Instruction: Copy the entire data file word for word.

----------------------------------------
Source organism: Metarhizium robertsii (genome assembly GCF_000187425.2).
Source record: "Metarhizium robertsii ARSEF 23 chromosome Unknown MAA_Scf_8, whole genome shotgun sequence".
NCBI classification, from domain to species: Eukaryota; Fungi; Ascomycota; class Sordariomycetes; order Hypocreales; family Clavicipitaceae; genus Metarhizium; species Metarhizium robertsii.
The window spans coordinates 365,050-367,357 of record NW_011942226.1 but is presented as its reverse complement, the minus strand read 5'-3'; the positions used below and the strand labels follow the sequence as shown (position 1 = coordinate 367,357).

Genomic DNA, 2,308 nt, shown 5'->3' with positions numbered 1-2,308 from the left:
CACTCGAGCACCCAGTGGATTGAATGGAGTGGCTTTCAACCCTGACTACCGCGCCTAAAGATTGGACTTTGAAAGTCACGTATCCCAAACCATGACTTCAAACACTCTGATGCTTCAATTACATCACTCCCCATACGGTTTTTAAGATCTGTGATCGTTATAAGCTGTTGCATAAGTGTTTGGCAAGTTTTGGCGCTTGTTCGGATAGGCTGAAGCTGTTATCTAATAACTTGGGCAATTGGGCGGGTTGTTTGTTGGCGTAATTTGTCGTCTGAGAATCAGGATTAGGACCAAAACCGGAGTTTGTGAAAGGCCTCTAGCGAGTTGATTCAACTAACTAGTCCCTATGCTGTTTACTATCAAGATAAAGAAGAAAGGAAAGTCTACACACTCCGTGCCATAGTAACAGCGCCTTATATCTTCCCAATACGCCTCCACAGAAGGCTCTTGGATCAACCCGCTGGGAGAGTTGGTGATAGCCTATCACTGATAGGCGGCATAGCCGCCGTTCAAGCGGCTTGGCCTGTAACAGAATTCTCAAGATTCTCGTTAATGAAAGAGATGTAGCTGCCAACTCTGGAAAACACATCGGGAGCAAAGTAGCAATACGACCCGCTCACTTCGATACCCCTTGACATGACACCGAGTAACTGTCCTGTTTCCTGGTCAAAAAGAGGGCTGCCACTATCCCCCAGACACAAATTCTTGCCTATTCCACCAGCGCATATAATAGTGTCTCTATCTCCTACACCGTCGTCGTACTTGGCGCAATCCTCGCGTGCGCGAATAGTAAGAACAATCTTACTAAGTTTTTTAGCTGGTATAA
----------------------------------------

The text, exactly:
Source organism: Metarhizium robertsii (genome assembly GCF_000187425.2).
Source record: "Metarhizium robertsii ARSEF 23 chromosome Unknown MAA_Scf_8, whole genome shotgun sequence".
NCBI classification, from domain to species: Eukaryota; Fungi; Ascomycota; class Sordariomycetes; order Hypocreales; family Clavicipitaceae; genus Metarhizium; species Metarhizium robertsii.
The window spans coordinates 365,050-367,357 of record NW_011942226.1 but is presented as its reverse complement, the minus strand read 5'-3'; the positions used below and the strand labels follow the sequence as shown (position 1 = coordinate 367,357).

Genomic DNA, 2,308 nt, shown 5'->3' with positions numbered 1-2,308 from the left:
CACTCGAGCACCCAGTGGATTGAATGGAGTGGCTTTCAACCCTGACTACCGCGCCTAAAGATTGGACTTTGAAAGTCACGTATCCCAAACCATGACTTCAAACACTCTGATGCTTCAATTACATCACTCCCCATACGGTTTTTAAGATCTGTGATCGTTATAAGCTGTTGCATAAGTGTTTGGCAAGTTTTGGCGCTTGTTCGGATAGGCTGAAGCTGTTATCTAATAACTTGGGCAATTGGGCGGGTTGTTTGTTGGCGTAATTTGTCGTCTGAGAATCAGGATTAGGACCAAAACCGGAGTTTGTGAAAGGCCTCTAGCGAGTTGATTCAACTAACTAGTCCCTATGCTGTTTACTATCAAGATAAAGAAGAAAGGAAAGTCTACACACTCCGTGCCATAGTAACAGCGCCTTATATCTTCCCAATACGCCTCCACAGAAGGCTCTTGGATCAACCCGCTGGGAGAGTTGGTGATAGCCTATCACTGATAGGCGGCATAGCCGCCGTTCAAGCGGCTTGGCCTGTAACAGAATTCTCAAGATTCTCGTTAATGAAAGAGATGTAGCTGCCAACTCTGGAAAACACATCGGGAGCAAAGTAGCAATACGACCCGCTCACTTCGATACCCCTTGACATGACACCGAGTAACTGTCCTGTTTCCTGGTCAAAAAGAGGGCTGCCACTATCCCCCAGACACAAATTCTTGCCTATTCCACCAGCGCATATAATAGTGTCTCTATCTCCTACACCGTCGTCGTACTTGGCGCAATCCTCGCGTGCGCGAATAGTAAGAACAATCTTACTAAGTTTTTTAGCTGGTATAA